Wisconsin has three basic wetland soil groups:
Dig a hole at least 12 inches deep to see different layers of soil made up of varying amounts of sand, silt, clay, or muck/peat. Remember that you might find a variety of soil types within a bigger wetland. If you see lighter-colored soils above dark soils in your wetland, it may be that soils from surrounding uplands have eroded and been deposited on in your wetland. These upland sediments alter water movement in your wetland and potentially introduce harmful nutrients and invasive species seed. Take pictures of your soil and make notes in your field journal about what you see and feel (and smell!) in your soil.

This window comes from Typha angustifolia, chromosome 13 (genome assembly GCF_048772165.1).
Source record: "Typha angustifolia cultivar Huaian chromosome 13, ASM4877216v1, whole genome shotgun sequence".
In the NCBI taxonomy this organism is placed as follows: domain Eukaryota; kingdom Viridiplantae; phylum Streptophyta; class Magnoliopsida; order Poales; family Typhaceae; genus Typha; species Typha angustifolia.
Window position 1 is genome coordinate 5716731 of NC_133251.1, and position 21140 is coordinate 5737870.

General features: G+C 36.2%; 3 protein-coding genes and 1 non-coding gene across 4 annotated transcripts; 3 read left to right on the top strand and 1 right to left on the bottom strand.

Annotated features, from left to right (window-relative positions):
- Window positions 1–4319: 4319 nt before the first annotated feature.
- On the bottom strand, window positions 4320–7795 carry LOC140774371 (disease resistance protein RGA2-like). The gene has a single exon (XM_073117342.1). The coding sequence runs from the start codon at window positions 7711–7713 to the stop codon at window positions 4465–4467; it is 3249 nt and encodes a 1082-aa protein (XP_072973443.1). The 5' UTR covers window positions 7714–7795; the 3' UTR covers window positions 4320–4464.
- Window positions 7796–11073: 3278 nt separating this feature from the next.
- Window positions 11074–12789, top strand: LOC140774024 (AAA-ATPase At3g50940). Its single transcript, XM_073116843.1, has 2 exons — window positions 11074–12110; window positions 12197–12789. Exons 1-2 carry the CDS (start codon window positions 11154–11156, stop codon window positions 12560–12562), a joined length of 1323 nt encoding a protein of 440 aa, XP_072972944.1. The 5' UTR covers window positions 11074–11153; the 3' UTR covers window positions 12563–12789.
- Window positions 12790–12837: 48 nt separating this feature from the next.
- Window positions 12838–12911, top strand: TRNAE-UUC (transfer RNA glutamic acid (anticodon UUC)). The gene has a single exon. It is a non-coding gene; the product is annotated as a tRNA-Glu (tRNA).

Find more information about soils
To learn more about the soils on your property, visit the Natural Resource Conservation Service Web Soil Survey or the Department of Natural Resource’s Surface Water Data Viewer (look at the “Wetlands and Soils” layer).
Photos by Alice Thompson
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